The National Study of Instructional Costs and Productivity, better known to many of you as the Delaware Cost Study, is generally acknowledged as the “tool of choice” for comparative analysis of faculty teaching loads, direct instructional cost, and separately budgeted scholarly activity at the level of academic discipline. Since its inception in 1996, over 600 institutions have participated in the Delaware Cost Study. The Study continues to be used by major data consortia and state agencies such as the Association of American Universities Data Exchange (AAUDE), the Southern Universities Group (SUG), the University of North Carolina (UNC) System, and the Pennsylvania State System of Higher Education (PASSHE), among others.
The 2014 – 2015 data collection cycle (examining Fall 2013 and Fiscal Year 2013 – 2014 data) of the National Study of Instructional Costs and Productivity is now open and we invite you to participate
From our conversations, it is clear you enjoy the accessibility of being able to call or e-mail us whenever you have a question or concern and feel assured that you will have a response within 48 business hours. We plan to continue that level of service for the foreseeable future as well as expand our in-person accessibility through a series of upcoming presentations and/or workshops at conferences in the northeast, south, southeast, midwest, and mountain-western United States as well as internationally in Canada. We also will be continuing our virtual accessibility through our webinar series, of which more than 100 of you participated in the past month.
We are also committed to improving the usability of the Delaware Cost Study. Although there is already a great deal of content on Delaware Cost Study definitions, contingencies, and uses, based upon your feedback, we are in the process of streamlining our sites to make it easier to find what you need. In addition to a fresh look and greater usability within our portal, we will be including areas for best practices of data collection and data utilization and video demonstrations, the first of which you can view here.
Finally, it is our goal to improve the capability of the Delaware Cost Study. Greater capability means that you have the power to benchmark your data with more units and institutions not just overall, but among comparators that make sense for your institution. Over the past year, we have increased our institutional participation about 20 percent, making this the highest year on record since we went to a payment structure. This institutional expansion also means that three of the four major Carnegie Classifications have oversamples for peer institutions, so the capacity to find more comparable peers is likely greater than ever before!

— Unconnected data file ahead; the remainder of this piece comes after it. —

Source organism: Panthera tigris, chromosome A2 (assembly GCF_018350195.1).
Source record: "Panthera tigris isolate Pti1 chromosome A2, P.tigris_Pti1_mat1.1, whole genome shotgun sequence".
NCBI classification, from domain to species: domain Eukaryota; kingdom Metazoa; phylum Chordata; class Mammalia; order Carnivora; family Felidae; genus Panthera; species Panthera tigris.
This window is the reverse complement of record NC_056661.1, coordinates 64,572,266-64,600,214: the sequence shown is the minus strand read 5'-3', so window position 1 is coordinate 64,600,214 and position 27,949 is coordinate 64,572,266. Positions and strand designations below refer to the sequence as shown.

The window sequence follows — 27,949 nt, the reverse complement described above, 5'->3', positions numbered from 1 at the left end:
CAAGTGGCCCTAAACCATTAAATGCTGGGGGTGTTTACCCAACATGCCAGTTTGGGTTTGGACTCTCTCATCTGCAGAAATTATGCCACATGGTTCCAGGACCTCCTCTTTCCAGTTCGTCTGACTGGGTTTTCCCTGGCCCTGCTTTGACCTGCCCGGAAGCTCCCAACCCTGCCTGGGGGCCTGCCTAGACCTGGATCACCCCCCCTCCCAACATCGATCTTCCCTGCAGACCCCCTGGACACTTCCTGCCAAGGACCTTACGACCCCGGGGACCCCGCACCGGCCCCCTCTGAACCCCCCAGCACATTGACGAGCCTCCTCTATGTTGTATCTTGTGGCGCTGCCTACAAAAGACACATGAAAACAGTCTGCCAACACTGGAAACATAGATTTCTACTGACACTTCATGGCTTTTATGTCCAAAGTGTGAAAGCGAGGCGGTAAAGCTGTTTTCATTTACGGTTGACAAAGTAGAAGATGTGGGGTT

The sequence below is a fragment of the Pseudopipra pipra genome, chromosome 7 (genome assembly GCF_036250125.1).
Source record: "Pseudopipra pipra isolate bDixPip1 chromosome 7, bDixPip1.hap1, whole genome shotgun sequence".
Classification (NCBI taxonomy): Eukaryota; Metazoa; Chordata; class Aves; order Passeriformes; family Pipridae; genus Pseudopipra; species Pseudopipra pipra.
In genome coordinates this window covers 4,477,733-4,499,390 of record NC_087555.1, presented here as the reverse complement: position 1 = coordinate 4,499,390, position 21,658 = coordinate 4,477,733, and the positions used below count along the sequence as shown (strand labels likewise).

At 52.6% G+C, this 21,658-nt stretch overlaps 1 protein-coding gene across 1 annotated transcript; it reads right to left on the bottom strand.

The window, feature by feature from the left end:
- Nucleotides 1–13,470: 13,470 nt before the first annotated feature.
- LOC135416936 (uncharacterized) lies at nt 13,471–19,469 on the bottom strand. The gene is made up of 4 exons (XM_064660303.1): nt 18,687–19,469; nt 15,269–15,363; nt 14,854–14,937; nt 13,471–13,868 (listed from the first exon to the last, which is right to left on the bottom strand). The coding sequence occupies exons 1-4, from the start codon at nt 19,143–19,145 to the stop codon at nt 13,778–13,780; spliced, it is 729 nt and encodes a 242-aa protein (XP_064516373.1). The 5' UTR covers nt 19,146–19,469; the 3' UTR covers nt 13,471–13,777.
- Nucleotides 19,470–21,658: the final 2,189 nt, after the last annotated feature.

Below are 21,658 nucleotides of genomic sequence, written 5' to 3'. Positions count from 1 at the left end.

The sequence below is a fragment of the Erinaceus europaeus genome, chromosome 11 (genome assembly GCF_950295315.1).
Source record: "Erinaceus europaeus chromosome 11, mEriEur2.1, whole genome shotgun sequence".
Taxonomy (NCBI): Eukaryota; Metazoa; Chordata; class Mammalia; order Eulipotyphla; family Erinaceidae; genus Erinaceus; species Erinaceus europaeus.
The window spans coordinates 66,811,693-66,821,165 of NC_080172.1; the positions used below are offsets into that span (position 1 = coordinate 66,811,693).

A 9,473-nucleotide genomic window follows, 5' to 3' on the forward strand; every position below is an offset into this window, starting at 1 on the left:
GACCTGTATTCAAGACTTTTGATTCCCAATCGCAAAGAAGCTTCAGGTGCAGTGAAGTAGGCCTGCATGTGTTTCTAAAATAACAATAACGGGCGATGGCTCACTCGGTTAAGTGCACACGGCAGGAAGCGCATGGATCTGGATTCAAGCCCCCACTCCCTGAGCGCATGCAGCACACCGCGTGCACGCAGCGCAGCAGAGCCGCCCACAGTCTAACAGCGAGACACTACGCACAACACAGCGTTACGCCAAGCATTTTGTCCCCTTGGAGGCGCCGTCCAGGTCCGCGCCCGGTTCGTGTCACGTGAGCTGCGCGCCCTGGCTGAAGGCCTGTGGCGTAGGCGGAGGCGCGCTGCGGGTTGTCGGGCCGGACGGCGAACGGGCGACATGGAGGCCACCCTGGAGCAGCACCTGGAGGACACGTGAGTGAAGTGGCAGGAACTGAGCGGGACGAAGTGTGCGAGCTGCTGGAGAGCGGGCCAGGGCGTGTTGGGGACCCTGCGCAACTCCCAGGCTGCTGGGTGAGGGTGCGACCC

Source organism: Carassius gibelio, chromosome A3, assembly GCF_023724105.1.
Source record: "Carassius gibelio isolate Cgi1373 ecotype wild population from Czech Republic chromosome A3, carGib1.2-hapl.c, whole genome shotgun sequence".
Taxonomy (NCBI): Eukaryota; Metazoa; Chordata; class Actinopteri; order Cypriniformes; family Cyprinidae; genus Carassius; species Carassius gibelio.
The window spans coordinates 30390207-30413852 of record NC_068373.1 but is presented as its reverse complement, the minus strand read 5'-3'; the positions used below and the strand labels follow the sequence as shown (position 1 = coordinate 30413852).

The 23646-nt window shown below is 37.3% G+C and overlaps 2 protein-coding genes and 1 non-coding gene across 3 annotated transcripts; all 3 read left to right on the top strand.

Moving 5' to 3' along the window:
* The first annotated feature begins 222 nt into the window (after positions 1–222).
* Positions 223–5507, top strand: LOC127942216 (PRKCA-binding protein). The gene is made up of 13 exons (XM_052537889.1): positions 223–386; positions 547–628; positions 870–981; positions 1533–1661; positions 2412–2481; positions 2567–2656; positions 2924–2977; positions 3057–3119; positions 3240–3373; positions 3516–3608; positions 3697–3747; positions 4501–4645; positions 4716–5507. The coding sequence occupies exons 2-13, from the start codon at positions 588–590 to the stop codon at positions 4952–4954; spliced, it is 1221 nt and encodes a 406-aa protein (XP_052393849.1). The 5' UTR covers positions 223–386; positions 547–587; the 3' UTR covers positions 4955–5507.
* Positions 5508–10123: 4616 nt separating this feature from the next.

In order to continue our expansion in capacity, I am inviting you to take advantage of our ‘early bird’ pricing option and lock in your commitment to participate in the 2014 Delaware Cost Study by October 31, where the participation fee will remain $1,000, for the fourth consecutive year. By gaining your commitment earlier in the cycle, we hope to be able to spend the later part of the Fall reaching out to other institutions and encouraging them to participate. On November 1, 2014, the participation fee will be $1,250, unless a payment is received after the January 30, 2015 data submission deadline. We have not added or removed any Delaware Cost Study fields, so if you would like to request the 2014 – 2015 Data Collection Form, you may do so simply by clicking here. For additional details about services available to you please visit the fee schedule, where you can make a secure online payment.
In closing, I hope you can take two minutes and click here to answer a few brief statements as that would be most helpful for our planning purposes over the coming months. As always, you can contact me anytime at 302.831.2021 with your questions, critiques, suggestions, or list of institutional peers that you think should participate in the Study.
I look forward to hearing from you, growing the Study, and our relationship this year, and for many years to come.
John Barnshaw, Ph.D.
Higher Education Consortia